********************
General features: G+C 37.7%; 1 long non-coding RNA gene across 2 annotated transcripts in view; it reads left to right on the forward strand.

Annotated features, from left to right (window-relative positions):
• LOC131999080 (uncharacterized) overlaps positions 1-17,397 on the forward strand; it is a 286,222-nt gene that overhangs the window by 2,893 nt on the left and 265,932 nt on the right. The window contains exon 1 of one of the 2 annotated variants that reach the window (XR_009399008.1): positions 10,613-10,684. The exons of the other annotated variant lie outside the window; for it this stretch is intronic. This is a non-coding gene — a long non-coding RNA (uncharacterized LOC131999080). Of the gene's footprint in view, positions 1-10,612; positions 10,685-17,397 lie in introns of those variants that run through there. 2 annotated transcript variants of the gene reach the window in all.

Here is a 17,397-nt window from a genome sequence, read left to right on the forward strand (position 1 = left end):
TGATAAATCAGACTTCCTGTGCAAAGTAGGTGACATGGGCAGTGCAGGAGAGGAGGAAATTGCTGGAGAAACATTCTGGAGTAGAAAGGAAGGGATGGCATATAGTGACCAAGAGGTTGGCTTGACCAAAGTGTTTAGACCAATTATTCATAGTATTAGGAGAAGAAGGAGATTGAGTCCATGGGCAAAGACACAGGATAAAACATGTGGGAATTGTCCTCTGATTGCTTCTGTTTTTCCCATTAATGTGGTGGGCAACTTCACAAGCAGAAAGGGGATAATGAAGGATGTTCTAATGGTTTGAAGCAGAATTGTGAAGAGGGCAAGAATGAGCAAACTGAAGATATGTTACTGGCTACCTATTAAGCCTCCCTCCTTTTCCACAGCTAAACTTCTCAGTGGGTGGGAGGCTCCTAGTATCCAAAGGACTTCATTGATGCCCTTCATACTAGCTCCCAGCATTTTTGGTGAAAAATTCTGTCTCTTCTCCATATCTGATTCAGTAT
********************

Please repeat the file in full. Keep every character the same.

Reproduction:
General features: G+C 37.7%; 1 long non-coding RNA gene across 2 annotated transcripts in view; it reads left to right on the forward strand.

Annotated features, from left to right (window-relative positions):
• LOC131999080 (uncharacterized) overlaps positions 1-17,397 on the forward strand; it is a 286,222-nt gene that overhangs the window by 2,893 nt on the left and 265,932 nt on the right. The window contains exon 1 of one of the 2 annotated variants that reach the window (XR_009399008.1): positions 10,613-10,684. The exons of the other annotated variant lie outside the window; for it this stretch is intronic. This is a non-coding gene — a long non-coding RNA (uncharacterized LOC131999080). Of the gene's footprint in view, positions 1-10,612; positions 10,685-17,397 lie in introns of those variants that run through there. 2 annotated transcript variants of the gene reach the window in all.

Here is a 17,397-nt window from a genome sequence, read left to right on the forward strand (position 1 = left end):
TGATAAATCAGACTTCCTGTGCAAAGTAGGTGACATGGGCAGTGCAGGAGAGGAGGAAATTGCTGGAGAAACATTCTGGAGTAGAAAGGAAGGGATGGCATATAGTGACCAAGAGGTTGGCTTGACCAAAGTGTTTAGACCAATTATTCATAGTATTAGGAGAAGAAGGAGATTGAGTCCATGGGCAAAGACACAGGATAAAACATGTGGGAATTGTCCTCTGATTGCTTCTGTTTTTCCCATTAATGTGGTGGGCAACTTCACAAGCAGAAAGGGGATAATGAAGGATGTTCTAATGGTTTGAAGCAGAATTGTGAAGAGGGCAAGAATGAGCAAACTGAAGATATGTTACTGGCTACCTATTAAGCCTCCCTCCTTTTCCACAGCTAAACTTCTCAGTGGGTGGGAGGCTCCTAGTATCCAAAGGACTTCATTGATGCCCTTCATACTAGCTCCCAGCATTTTTGGTGAAAAATTCTGTCTCTTCTCCATATCTGATTCAGTAT